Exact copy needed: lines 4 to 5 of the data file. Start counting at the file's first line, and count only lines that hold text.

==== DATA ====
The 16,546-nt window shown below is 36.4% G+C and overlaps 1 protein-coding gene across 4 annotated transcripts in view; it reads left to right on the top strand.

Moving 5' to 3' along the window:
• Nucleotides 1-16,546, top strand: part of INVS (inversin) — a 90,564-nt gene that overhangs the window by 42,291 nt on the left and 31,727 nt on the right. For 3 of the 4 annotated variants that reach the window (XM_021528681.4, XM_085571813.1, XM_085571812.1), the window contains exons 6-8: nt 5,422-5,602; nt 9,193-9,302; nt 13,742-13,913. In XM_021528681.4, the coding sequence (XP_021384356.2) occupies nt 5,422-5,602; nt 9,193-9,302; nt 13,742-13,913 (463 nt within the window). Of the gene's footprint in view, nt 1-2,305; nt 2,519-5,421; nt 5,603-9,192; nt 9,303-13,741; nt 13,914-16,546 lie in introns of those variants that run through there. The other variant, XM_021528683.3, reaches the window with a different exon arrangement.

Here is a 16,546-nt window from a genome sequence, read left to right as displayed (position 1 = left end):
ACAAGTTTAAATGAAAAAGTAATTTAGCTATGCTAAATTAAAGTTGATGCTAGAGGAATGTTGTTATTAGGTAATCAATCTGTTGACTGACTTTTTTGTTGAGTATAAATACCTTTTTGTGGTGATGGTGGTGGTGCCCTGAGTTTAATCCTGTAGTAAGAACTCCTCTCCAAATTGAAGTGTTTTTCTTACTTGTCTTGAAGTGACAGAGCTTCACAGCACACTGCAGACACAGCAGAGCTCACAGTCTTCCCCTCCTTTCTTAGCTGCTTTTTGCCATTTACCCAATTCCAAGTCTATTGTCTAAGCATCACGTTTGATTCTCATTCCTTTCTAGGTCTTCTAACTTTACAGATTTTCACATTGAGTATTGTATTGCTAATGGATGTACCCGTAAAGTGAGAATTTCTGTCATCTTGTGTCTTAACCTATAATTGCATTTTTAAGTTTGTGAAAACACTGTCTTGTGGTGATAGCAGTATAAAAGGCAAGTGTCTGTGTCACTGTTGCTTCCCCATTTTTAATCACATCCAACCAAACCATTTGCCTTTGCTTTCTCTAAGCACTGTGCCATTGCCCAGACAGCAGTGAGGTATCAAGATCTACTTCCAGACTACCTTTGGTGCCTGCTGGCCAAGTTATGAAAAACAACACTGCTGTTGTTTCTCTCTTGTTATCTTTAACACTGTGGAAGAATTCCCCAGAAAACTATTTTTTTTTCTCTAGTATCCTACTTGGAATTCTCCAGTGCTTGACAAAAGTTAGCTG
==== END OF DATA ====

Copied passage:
Here is a 16,546-nt window from a genome sequence, read left to right as displayed (position 1 = left end):
ACAAGTTTAAATGAAAAAGTAATTTAGCTATGCTAAATTAAAGTTGATGCTAGAGGAATGTTGTTATTAGGTAATCAATCTGTTGACTGACTTTTTTGTTGAGTATAAATACCTTTTTGTGGTGATGGTGGTGGTGCCCTGAGTTTAATCCTGTAGTAAGAACTCCTCTCCAAATTGAAGTGTTTTTCTTACTTGTCTTGAAGTGACAGAGCTTCACAGCACACTGCAGACACAGCAGAGCTCACAGTCTTCCCCTCCTTTCTTAGCTGCTTTTTGCCATTTACCCAATTCCAAGTCTATTGTCTAAGCATCACGTTTGATTCTCATTCCTTTCTAGGTCTTCTAACTTTACAGATTTTCACATTGAGTATTGTATTGCTAATGGATGTACCCGTAAAGTGAGAATTTCTGTCATCTTGTGTCTTAACCTATAATTGCATTTTTAAGTTTGTGAAAACACTGTCTTGTGGTGATAGCAGTATAAAAGGCAAGTGTCTGTGTCACTGTTGCTTCCCCATTTTTAATCACATCCAACCAAACCATTTGCCTTTGCTTTCTCTAAGCACTGTGCCATTGCCCAGACAGCAGTGAGGTATCAAGATCTACTTCCAGACTACCTTTGGTGCCTGCTGGCCAAGTTATGAAAAACAACACTGCTGTTGTTTCTCTCTTGTTATCTTTAACACTGTGGAAGAATTCCCCAGAAAACTATTTTTTTTTCTCTAGTATCCTACTTGGAATTCTCCAGTGCTTGACAAAAGTTAGCTG